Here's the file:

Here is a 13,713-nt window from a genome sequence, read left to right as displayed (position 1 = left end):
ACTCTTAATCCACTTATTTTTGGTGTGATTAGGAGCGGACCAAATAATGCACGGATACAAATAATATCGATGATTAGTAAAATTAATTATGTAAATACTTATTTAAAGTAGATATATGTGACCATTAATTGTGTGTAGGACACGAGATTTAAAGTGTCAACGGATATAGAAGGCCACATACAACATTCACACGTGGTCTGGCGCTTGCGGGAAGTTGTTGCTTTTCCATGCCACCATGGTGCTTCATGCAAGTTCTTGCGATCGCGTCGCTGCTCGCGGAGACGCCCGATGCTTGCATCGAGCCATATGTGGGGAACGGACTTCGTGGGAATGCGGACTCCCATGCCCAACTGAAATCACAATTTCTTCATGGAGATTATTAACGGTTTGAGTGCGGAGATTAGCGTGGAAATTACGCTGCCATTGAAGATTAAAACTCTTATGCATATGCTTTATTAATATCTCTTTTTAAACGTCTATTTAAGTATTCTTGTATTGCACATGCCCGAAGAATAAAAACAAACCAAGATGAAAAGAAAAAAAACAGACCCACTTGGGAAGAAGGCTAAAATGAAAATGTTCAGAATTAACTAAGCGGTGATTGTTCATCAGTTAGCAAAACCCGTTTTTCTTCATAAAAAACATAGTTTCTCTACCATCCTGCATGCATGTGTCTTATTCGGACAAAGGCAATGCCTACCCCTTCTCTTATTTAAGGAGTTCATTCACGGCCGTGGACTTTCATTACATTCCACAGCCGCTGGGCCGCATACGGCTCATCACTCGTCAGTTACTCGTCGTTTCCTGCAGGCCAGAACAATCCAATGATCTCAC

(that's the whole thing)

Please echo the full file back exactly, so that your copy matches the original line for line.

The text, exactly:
Here is a 13,713-nt window from a genome sequence, read left to right as displayed (position 1 = left end):
ACTCTTAATCCACTTATTTTTGGTGTGATTAGGAGCGGACCAAATAATGCACGGATACAAATAATATCGATGATTAGTAAAATTAATTATGTAAATACTTATTTAAAGTAGATATATGTGACCATTAATTGTGTGTAGGACACGAGATTTAAAGTGTCAACGGATATAGAAGGCCACATACAACATTCACACGTGGTCTGGCGCTTGCGGGAAGTTGTTGCTTTTCCATGCCACCATGGTGCTTCATGCAAGTTCTTGCGATCGCGTCGCTGCTCGCGGAGACGCCCGATGCTTGCATCGAGCCATATGTGGGGAACGGACTTCGTGGGAATGCGGACTCCCATGCCCAACTGAAATCACAATTTCTTCATGGAGATTATTAACGGTTTGAGTGCGGAGATTAGCGTGGAAATTACGCTGCCATTGAAGATTAAAACTCTTATGCATATGCTTTATTAATATCTCTTTTTAAACGTCTATTTAAGTATTCTTGTATTGCACATGCCCGAAGAATAAAAACAAACCAAGATGAAAAGAAAAAAAACAGACCCACTTGGGAAGAAGGCTAAAATGAAAATGTTCAGAATTAACTAAGCGGTGATTGTTCATCAGTTAGCAAAACCCGTTTTTCTTCATAAAAAACATAGTTTCTCTACCATCCTGCATGCATGTGTCTTATTCGGACAAAGGCAATGCCTACCCCTTCTCTTATTTAAGGAGTTCATTCACGGCCGTGGACTTTCATTACATTCCACAGCCGCTGGGCCGCATACGGCTCATCACTCGTCAGTTACTCGTCGTTTCCTGCAGGCCAGAACAATCCAATGATCTCAC